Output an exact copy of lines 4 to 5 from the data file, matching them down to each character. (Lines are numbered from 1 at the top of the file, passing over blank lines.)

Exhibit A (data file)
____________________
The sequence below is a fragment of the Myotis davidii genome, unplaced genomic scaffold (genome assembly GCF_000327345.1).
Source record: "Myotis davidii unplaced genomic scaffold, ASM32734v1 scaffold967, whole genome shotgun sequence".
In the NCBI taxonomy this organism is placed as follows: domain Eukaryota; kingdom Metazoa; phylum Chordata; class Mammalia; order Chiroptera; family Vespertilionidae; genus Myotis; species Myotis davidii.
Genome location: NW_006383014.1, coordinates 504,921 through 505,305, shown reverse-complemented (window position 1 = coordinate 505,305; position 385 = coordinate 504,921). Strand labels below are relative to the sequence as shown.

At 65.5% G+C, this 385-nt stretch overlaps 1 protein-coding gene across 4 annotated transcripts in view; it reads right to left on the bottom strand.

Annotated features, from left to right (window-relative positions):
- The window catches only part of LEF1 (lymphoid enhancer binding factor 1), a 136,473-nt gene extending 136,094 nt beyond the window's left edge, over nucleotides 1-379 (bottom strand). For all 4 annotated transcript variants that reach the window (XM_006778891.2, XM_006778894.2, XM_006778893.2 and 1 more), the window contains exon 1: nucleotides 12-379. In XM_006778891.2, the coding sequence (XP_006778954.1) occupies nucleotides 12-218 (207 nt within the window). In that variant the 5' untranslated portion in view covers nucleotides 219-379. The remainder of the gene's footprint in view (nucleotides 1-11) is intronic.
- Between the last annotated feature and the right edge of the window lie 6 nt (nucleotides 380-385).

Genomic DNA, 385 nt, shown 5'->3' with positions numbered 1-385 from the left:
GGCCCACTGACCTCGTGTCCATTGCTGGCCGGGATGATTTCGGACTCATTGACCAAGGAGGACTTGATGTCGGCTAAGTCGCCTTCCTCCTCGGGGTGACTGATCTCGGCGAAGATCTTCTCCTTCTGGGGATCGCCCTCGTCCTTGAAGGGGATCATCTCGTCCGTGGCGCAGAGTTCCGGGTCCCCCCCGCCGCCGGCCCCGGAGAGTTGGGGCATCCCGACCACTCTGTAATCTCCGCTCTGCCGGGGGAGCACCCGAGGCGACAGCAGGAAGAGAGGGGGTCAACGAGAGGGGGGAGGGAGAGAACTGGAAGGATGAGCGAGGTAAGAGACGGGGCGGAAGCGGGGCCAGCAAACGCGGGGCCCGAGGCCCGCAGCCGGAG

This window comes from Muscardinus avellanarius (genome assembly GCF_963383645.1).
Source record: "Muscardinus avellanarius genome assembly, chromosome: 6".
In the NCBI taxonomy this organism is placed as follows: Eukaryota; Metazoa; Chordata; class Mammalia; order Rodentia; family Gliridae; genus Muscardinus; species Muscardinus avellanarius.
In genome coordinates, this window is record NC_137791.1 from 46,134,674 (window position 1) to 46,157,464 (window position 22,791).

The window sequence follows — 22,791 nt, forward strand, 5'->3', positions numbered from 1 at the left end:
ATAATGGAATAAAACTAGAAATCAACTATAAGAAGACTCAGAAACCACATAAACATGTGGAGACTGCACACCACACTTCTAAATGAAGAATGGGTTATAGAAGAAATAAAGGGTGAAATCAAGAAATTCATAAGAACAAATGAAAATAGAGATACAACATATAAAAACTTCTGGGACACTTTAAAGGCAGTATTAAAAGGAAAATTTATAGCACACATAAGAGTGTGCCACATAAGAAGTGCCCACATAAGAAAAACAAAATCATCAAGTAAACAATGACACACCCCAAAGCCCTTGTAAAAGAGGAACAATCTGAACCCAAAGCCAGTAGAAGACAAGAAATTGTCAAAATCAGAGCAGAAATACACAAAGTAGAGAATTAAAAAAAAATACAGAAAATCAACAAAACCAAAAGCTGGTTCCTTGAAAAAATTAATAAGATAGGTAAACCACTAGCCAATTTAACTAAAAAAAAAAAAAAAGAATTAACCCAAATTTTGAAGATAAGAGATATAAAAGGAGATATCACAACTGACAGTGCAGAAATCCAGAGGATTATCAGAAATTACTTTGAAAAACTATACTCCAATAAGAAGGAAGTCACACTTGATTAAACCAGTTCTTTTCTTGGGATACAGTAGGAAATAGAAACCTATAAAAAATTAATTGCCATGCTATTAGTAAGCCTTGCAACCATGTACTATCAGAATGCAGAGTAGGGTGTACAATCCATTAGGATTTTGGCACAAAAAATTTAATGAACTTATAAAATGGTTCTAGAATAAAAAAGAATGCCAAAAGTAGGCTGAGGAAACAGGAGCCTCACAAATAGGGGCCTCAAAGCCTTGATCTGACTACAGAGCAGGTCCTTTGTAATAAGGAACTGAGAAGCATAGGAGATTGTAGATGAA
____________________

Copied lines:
Genome location: NW_006383014.1, coordinates 504,921 through 505,305, shown reverse-complemented (window position 1 = coordinate 505,305; position 385 = coordinate 504,921). Strand labels below are relative to the sequence as shown.

At 65.5% G+C, this 385-nt stretch overlaps 1 protein-coding gene across 4 annotated transcripts in view; it reads right to left on the bottom strand.